What is a video codec?

Video Encoding Basics: What is a Video Codec?

Overwhelmed and confused by some of the terminology and concepts that surround video encoding? Don’t worry, we’ve got you covered! In our Video Encoding Basics series, we’ll explore the fundamentals of video encoding with a high level explanation of key concepts. We’ll guide you through the basics of what you should know, dispel common myths along the way and predict future trends. So let’s get the ball rolling with codecs.

What is a Video Codec and What Does it Do?

The term codec is actually a portmanteau of the words enCOding (coding) and DECoding and describes a process for compressing and decompressing data as files or a real-time stream. For broadcast engineers, a codec usually refers to the compression standard used by a video encoder, decoder or transcoder.

Why is Compression Necessary?

When it comes to transporting and storing uncompressed raw video, this can mean a colossal amount of data to send over any connection. Given the constant struggle for bandwidth efficiency, compression significantly reduces the bandwidth required making it possible for real-time video streams or files to be easily transmitted across constrained networks. Video compression algorithms such as H.264/AVC or H.265/HEVC reduce the raw content data by as much as 1,000 times.

Video codecs explained

Encoding HD video for IP streaming

Video Compression 101

Compression techniques are used extensively across all elements of today’s computer and networking architectures for efficient storage or transport. The goal of a video codec is to intelligently reduce the size of video content, ie the total number of bits needed to represent a given image or sequence, while simultaneously maintaining picture quality. Video compression is commonly performed by a codec’s algorithm or formula for determining the best way to compress the data.

Compression Techniques

There are several different codecs and methods of compression, but the basic concepts remain the same. Most codecs use “lossy” compression methods which, at a high level, means that when a video is compressed, some redundant spatial and temporal information is reduced. “Lossless” compression is sometimes used when the goal is to reduce file and stream sizes by only a slight amount in order to keep picture quality identical to the original source.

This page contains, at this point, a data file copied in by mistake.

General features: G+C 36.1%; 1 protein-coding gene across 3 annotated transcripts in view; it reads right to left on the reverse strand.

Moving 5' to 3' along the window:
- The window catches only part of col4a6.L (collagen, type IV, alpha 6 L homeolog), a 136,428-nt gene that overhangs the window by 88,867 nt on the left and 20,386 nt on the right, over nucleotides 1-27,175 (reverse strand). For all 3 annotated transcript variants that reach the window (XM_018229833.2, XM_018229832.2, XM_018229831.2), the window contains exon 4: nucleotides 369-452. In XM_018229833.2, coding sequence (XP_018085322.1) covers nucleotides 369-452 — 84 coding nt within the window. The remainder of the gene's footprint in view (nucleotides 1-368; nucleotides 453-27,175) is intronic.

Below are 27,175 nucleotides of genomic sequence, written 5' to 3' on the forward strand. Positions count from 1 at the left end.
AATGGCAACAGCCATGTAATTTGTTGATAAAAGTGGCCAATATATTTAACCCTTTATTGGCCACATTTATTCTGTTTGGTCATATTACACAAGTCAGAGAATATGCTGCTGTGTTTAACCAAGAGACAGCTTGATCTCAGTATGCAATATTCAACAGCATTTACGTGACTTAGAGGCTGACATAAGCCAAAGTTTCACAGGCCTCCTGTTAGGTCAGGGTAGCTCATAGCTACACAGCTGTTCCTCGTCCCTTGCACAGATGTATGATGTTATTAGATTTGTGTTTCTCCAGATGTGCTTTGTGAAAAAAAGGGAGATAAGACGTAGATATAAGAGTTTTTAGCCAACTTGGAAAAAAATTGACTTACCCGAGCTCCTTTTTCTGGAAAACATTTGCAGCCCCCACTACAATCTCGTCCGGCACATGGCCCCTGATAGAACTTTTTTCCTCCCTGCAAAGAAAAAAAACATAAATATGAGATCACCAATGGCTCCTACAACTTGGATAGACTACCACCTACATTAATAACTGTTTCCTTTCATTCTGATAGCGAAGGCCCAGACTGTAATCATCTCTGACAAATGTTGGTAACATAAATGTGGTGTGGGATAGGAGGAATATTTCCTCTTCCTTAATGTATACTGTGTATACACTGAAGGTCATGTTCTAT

Spatial reduction or intra-frame compression physically reduces the size of the data by selectively removing parts of the original data in a video frame. Temporal reduction or inter-frame compression significantly decreases the amount of data needed to store a video frame by encoding only the pixels that change between consecutive frames in a sequence. By grouping multiple frames within a group of pictures or GOP, inter-frame compression is the most common approach for video as it can significantly reduce file and stream sizes.

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Understanding Bitrates

Within the context of live video streaming, a video bitrate is the number of bits that are processed within a unit of time and is commonly measured in bits per second. In general, a higher bitrate will accommodate higher image quality in the video output. When compressed to the same bit rate, video in a newer codec such as HEVC, for example, will be significantly higher quality than an older codec such as H.264. Conversely, HEVC can deliver the same video quality at a lower bitrate than H.264.

Current Video Codec Options

MPEG-2, is the precursor to H.264 and HEVC, has been around since the 1990s and was responsible for pioneering video encoding at the time with digital television and DVDs. Its compression algorithm allows for high quality but has less sophisticated compression algorithms as it was designed for the available compute power at the time. While MPEG2 video encoding is slowly being phased out in favor of new encoding standards it’s still used in many legacy applications and in over the air terrestrial broadcast systems such as ATSC, DVB-C cable systems, and satellite television.

Introduced in 2000, JPEG2000 is a standard that’s still used today in a variety of applications including digital cinema, medical imaging, geospatial data and document archiving. JPEG2000 employs intra-frame encoding. This means each frame is individually compressed which ultimately means that compared to newer codecs which use inter-frame compression technology, the bandwidth requirements to transmit JPEG2000 are higher, with an increase in storage needs.

H.264 / AVC (Advanced Video Coding)